The next time I was with my (new) guy, I broke the news to him, following it up by saying words to the effect that ....'it's been nice - but my life as I knew it would be coming to an end - and things will not be the same....' ; in other words, between two jobs and my Father moving in, I didn't see anything moving forward for us - 'it's been nice, and sorry to see it end, but .....', words to that effect. I didn't see how the relationship could withstand my Father coming into the house, and into my life again on a full time basis. He was so 'old school', 'old world'; OH boy, me, my Father, and my 'boyfriend' - I couldn't see that working out. My Father was old-fashioned, - he definitely had his own issues. He was domineering and very controlling - and in his eyes I would always be a little girl. And, that's the way he treated me. It was to become a big problem. Little did I know at the time that, having my boyfriend (stay) in my life - would be my saving grace.
What I hadn't planned on was that as people get older - or maybe I should say 'elderly', their character traits, or issues, become magnified. What might have been a slight annoyance to me about my Father years earlier, was now a blatant, screaming issue. For instance, when I would do my regular grocery shopping, my Father would start unpacking the groceries, critiquing each and every thing I bought - and questioning me; i.e., ...'you bought another butter? - you already have a butter!'.....exasperating - and it might not sound like a problem, but trust me, it was. After living alone for half a lifetime, I was now answering again to my Father.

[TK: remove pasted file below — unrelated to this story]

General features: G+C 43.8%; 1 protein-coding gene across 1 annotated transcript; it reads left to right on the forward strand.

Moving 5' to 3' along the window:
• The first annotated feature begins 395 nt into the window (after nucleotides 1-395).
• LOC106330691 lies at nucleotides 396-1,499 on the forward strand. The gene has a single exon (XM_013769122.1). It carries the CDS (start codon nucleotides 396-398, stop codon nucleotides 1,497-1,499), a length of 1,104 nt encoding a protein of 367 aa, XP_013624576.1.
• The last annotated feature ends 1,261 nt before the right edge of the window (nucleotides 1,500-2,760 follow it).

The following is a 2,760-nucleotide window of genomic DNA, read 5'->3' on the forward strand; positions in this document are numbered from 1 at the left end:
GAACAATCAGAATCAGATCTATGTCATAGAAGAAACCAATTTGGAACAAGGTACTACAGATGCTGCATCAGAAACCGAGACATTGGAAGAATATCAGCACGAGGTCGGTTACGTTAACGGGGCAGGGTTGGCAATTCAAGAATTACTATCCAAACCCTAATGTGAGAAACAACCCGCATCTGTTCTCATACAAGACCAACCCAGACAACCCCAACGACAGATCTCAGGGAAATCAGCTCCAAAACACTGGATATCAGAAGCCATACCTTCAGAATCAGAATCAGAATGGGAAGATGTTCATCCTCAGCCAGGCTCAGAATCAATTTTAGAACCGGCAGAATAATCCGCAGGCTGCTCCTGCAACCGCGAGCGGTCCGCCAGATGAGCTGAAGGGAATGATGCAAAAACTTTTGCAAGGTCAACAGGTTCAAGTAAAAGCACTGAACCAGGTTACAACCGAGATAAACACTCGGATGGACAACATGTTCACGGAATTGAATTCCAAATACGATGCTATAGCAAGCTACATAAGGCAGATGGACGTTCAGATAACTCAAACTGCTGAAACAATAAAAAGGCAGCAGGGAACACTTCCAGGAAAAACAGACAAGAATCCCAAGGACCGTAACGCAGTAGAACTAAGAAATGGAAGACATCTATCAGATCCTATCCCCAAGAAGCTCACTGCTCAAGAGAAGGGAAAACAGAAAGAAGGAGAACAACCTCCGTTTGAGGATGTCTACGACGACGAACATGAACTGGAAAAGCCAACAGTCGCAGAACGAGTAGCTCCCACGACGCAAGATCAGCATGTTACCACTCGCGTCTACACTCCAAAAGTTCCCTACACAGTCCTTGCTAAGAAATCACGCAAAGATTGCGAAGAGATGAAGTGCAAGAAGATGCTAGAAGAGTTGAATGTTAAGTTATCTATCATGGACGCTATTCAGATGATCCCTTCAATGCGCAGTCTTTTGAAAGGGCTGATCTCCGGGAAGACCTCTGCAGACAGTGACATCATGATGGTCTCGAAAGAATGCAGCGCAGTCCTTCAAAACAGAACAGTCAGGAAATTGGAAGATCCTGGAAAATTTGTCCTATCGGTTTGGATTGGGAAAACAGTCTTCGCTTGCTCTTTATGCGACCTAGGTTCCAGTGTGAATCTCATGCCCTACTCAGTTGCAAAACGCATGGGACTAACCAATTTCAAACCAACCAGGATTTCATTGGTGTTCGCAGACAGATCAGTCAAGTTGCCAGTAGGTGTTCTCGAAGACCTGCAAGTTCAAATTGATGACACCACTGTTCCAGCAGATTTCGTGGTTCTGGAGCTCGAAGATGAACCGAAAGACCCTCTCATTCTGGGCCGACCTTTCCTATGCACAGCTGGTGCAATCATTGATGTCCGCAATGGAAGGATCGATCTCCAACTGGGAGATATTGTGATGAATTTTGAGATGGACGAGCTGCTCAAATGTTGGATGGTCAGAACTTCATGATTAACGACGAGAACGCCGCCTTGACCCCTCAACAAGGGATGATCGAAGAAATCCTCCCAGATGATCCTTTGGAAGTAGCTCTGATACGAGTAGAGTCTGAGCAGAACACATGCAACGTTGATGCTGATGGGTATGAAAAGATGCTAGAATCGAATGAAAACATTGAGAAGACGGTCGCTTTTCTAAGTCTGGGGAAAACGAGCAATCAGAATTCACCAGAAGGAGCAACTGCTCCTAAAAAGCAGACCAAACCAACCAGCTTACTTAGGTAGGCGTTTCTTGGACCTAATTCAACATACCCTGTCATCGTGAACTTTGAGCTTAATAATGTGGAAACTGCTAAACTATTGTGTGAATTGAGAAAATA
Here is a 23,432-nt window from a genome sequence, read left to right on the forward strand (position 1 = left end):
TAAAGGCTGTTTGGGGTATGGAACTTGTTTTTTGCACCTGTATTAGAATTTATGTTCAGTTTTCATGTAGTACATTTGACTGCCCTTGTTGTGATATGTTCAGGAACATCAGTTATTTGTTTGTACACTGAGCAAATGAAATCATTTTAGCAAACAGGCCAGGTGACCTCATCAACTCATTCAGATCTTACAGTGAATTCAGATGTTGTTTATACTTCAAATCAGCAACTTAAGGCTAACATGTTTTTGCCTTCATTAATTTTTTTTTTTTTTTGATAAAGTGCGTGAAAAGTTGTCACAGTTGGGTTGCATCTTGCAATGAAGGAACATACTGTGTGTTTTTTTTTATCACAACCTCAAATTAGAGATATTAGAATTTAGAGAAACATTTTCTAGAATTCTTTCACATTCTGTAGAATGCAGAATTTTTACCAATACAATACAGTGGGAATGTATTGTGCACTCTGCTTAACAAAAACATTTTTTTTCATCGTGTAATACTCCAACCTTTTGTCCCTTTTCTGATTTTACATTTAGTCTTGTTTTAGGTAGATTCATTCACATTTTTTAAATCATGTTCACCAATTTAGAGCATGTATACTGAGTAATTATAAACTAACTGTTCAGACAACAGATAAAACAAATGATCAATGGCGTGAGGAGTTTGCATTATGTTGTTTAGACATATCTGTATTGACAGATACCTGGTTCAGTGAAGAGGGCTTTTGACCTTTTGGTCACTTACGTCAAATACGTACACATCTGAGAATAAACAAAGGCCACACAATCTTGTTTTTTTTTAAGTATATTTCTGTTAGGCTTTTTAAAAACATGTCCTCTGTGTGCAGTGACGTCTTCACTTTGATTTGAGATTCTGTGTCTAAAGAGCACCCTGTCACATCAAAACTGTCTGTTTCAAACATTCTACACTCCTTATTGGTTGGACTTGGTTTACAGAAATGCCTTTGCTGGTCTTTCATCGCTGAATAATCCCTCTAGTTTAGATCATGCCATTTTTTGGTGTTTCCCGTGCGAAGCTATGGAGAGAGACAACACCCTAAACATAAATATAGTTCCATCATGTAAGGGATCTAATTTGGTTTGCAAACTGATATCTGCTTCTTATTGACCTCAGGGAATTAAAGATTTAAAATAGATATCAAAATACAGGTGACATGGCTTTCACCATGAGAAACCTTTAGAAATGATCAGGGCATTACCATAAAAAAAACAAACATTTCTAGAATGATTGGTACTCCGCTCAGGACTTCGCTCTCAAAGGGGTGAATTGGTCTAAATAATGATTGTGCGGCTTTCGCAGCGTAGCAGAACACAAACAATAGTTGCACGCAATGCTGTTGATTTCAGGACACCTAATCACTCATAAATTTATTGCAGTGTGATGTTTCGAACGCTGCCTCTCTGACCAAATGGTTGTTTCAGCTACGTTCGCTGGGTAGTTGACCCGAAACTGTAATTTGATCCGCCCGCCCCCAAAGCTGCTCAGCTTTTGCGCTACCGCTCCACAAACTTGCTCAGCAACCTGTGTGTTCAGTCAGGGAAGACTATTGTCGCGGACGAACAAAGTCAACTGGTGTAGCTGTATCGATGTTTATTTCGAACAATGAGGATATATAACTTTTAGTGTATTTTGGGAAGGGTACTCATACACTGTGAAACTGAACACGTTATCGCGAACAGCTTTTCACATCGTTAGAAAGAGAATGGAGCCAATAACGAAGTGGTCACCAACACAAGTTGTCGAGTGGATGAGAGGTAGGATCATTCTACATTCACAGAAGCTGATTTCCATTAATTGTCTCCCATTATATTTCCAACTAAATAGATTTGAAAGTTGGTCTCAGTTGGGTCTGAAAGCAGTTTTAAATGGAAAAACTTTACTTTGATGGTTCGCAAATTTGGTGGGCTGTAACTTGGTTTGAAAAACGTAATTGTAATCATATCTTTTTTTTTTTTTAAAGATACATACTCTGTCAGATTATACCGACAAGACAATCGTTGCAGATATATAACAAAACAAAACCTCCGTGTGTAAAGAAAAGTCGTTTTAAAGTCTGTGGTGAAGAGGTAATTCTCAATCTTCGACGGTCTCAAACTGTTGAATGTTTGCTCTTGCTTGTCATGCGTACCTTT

And, even though I ran home from my day job and cooked my Father a big meal before going to my night job, he would get annoyed if I started dinner a little later than I normally did. One night I stopped at a department store to pay my credit card bill and buy some makeup. Big mistake. My Father was spoiled - between my Mother when she was alive - and me - he was accustomed to getting his meals around 6 p.m. every night. It wasn't enough I cooked five nights a week. There were many other incidences - once when my Father called me at my job and told me he was going to look all around my bedroom for his car keys - I hung the phone up at work, told my boss I had to run home, that a problem had come up with my Father - then called my boyfriend and told him to put locks on my bedroom door. My Father was invading my privacy - totally - and I think he was even starting to confuse me with my Mother. As I look back at the situation, I feel he might have had the beginnings of dementia, and I just didn't recognize the red flag(s) at the time.